Do unbundled air fares make seat bidding worth it?
The list of things not included with your plane ticket seems to be constantly growing. First it was food, then it was checked bags, and now it’s your literal seat assignment. Buying a plane ticket has been stripped down to mean that you are paying for your mere right to get on the plane; anything else is extra.
These extra fees are known as “ancillary revenue,” and in 2017, the top 10 airlines brought in $29.7 billion of it, according to a report by IdeaWorks. In the past few years, some airlines have added a new source to that revenue stream: seat bidding, allowing passengers in economy to enter an auction on upgrades to first class. The idea is that instead of seats going empty, airlines will make more than nothing on the available first-class space, and you will pay less than full price for an upgrade.
This unbundling of air travel, which has made flying increasingly unpleasant over the past few years, has seemed to hit a wall. Carriers have no more necessities they can limit and then charge extra for, so they have moved on to selling “luxuries,” many of which used to be included in coach seating, for whatever price you are willing to pay.
How seat bidding works
Bidding for first-class seats is popular among budget airlines such as Norwegian Air, Wow Air, and Virgin Australia, which charge extra for all amenities, though some larger carriers like Lufthansa and Cathay Pacific also offer seat bidding.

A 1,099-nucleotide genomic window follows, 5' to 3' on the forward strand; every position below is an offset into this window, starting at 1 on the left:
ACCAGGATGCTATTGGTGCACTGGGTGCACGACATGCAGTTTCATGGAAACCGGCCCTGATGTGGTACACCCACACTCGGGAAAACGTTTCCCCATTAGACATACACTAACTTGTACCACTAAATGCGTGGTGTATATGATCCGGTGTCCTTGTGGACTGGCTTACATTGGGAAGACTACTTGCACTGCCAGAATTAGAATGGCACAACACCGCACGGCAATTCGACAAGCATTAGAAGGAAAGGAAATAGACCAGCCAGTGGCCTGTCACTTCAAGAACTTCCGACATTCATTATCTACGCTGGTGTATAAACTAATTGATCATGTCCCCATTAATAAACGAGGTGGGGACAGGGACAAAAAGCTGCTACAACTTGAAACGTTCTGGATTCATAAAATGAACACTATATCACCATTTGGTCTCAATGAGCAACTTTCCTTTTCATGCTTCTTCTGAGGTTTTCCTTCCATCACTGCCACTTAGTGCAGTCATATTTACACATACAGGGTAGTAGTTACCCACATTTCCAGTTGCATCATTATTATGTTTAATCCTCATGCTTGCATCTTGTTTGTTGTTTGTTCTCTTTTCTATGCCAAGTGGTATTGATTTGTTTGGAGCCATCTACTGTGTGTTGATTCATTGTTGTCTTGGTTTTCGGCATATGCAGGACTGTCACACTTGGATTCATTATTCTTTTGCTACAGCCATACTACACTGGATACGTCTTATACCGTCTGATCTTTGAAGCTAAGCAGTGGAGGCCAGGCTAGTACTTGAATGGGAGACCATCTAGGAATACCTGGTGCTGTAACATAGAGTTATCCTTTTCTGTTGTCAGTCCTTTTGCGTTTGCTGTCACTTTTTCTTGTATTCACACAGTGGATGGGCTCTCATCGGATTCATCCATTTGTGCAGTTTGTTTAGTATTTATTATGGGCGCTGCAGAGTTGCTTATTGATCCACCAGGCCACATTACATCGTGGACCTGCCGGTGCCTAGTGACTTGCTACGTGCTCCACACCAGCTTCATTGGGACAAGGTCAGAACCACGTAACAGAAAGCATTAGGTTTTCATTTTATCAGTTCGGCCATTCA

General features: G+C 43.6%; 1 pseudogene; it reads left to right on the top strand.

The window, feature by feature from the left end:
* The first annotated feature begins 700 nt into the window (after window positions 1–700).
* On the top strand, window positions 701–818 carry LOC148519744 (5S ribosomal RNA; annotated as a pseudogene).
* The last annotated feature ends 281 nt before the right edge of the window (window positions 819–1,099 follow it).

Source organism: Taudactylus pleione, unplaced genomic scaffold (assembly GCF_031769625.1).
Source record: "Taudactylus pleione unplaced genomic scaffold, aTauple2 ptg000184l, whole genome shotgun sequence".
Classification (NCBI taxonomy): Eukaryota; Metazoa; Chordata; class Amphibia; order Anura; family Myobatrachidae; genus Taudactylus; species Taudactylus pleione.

After you complete your booking and as your travel date approaches, you will either be prompted by an email or directions will be available on the air carrier’s website to place your bid for an open premium seat. Bidding for most airlines is a blind auction, so you don’t see what others are offering. However, there is a bid minimum, usually around $100, so you can’t bid a penny and just hope that no one else made an offer.
Your bid must be made at least 72 hours before your flight, and depending on your air carrier, you will know if you’ve won the auction between 24 and 48 hours before boarding. If you win the bidding, you get the upgrade and money back from any extras you purchased that are now included with your ticket. Airlines that offer the service do so mostly on their international flights.